Now enrolled at a decent MFE program.

My experience is that mech eng gives you a very solid foundation in maths. Not so much in coding and statistics.
My advice is don't rush with deciding, look around (this forum is a good place to start - read threads about what different quants do..),
and in the end you will know what to do.

Best of luck
 
Delft is #10 in the world??!! No way. We Amsterdammers have a saying "Delft is world famous in Delft". Don't take offence. LOL. And the ranking is not a concern here.

C++ is a good start (almost essential) + more maths.

And looking forward, it might depend on whether you want to work in say Amsterdam or in another country. The courses you mention seem not to be terribly relevant to the current market. I could be wrong.
Delft and A'dam have solid PhD programmes.
Or maybe try USA: Baruch, UCB, CMU,...
Hahah! If I have to believe my professors, we are 'just ' behind Harvard xD!

I would like to study in the Netherlands, that's why I mentioned all the options I could find which had my interest. I am really doubting if I should continue engineering, do a more math-heavy masters OR switch to Econometrics with a specialization in Quantitative Finance. Fortunately, I do have more than enough time to think about this decision ... Do you think a PhD is essential/advantage to get in one of the big boys? Flow Traders, Optivers, etc...
 

Daniel Duffy

C++ author, trainer
Hahah! If I have to believe my professors, we are 'just ' behind Harvard xD!

It's a start.
BTW happy anniversary 179 years THD/TUD.

Just a guess but they want C++, traders. PhD?
Can you program in C++?

an idea is the C++ Meetup in A'dam etc. organised by Ray Burgemeester. Finance people attend.
 
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Daniel Duffy

C++ author, trainer
I went a few times but mostly encountered people working on low-latency execution software there, not so much quants.
Same hare; I haven't been there for a while. And expensive after-ski bars in that area :)
TBH it started to become a bit show-offy .. who uses cool C++?
 
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Hahah! If I have to believe my professors, we are 'just ' behind Harvard xD!

It's a start.
BTW happy anniversary 179 years THD/TUD.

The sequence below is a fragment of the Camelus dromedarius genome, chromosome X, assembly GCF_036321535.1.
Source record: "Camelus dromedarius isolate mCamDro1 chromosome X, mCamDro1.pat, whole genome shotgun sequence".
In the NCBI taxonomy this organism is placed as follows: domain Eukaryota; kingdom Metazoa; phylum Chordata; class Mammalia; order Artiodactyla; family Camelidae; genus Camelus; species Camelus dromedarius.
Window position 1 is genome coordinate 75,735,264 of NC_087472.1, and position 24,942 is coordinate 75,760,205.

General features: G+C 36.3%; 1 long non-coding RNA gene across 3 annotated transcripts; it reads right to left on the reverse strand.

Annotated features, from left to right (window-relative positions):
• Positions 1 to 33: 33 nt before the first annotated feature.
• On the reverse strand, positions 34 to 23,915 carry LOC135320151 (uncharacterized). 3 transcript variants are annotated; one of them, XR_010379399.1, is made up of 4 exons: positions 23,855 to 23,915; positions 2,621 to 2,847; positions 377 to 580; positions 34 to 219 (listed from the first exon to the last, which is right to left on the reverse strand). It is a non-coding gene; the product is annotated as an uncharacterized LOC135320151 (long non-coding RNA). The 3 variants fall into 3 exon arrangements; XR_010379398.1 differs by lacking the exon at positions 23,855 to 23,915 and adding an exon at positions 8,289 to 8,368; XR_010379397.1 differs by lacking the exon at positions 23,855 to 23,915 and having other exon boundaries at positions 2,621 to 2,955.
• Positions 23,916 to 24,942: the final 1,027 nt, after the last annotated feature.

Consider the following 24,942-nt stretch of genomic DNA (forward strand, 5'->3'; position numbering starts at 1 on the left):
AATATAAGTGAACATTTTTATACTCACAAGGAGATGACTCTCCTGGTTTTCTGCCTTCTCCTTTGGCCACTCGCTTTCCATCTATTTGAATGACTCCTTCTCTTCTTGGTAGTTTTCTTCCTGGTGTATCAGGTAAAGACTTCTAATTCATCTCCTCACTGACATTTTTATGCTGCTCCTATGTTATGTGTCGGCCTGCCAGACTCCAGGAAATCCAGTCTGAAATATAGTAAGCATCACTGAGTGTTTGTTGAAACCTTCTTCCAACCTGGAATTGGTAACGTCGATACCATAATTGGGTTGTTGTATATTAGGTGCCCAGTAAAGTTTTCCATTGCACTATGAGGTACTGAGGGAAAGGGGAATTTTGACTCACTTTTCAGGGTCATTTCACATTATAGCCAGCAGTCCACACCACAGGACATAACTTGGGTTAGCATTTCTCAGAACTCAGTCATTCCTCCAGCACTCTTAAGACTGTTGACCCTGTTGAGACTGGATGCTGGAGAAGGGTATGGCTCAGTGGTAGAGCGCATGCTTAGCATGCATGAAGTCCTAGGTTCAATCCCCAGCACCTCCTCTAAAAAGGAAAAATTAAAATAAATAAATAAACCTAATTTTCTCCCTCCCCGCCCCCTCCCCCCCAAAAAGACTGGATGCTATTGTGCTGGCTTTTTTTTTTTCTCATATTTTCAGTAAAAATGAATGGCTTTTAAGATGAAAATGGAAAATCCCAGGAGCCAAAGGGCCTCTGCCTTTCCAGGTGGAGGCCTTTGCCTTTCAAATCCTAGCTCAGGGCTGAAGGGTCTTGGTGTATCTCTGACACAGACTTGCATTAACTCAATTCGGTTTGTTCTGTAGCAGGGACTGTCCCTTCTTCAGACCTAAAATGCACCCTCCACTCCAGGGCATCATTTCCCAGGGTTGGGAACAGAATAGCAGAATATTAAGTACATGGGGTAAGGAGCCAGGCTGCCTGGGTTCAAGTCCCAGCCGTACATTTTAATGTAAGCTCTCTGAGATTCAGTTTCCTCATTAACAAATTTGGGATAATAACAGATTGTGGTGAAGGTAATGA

Just a guess but they want C++, traders. PhD?
Can you program in C++?

an idea is the C++ Meetup in A'dam etc. organised by Ray Burgemeester. Finance people attend.
Hi Daniel,

I cannot program in C++. I never have considered this simply because all my university programming projects are done either in Matlab or Python. Is C++ essential for quants, traders, algo developers? If yes, why is C++ the preferred language?
 

Daniel Duffy

C++ author, trainer
Hi Daniel,

I cannot program in C++. I never have considered this simply because all my university programming projects are done either in Matlab or Python. Is C++ essential for quants, traders, algo developers? If yes, why is C++ the preferred language?
I would say C++ is still the gold standard.
 
I would say C++ is still the gold standard.
It really depends. The more research-driven the team is - especially within trading companies, the more Python will be used these days. I can see how banks with big legacy pricing and risk libraries want graduates with C++ background to become productive quickly. My team for example doesn't assess C++ during interviews. We spent the vast majority of time working in Python on prototyping and strategy research. We teach the software engineering skills needed on the job through intensive mentoring at the beginning as well as code reviews.
 

Daniel Duffy

C++ author, trainer
We teach the software engineering skills needed on the job through intensive mentoring at the beginning as well as code reviews.
Fair enough.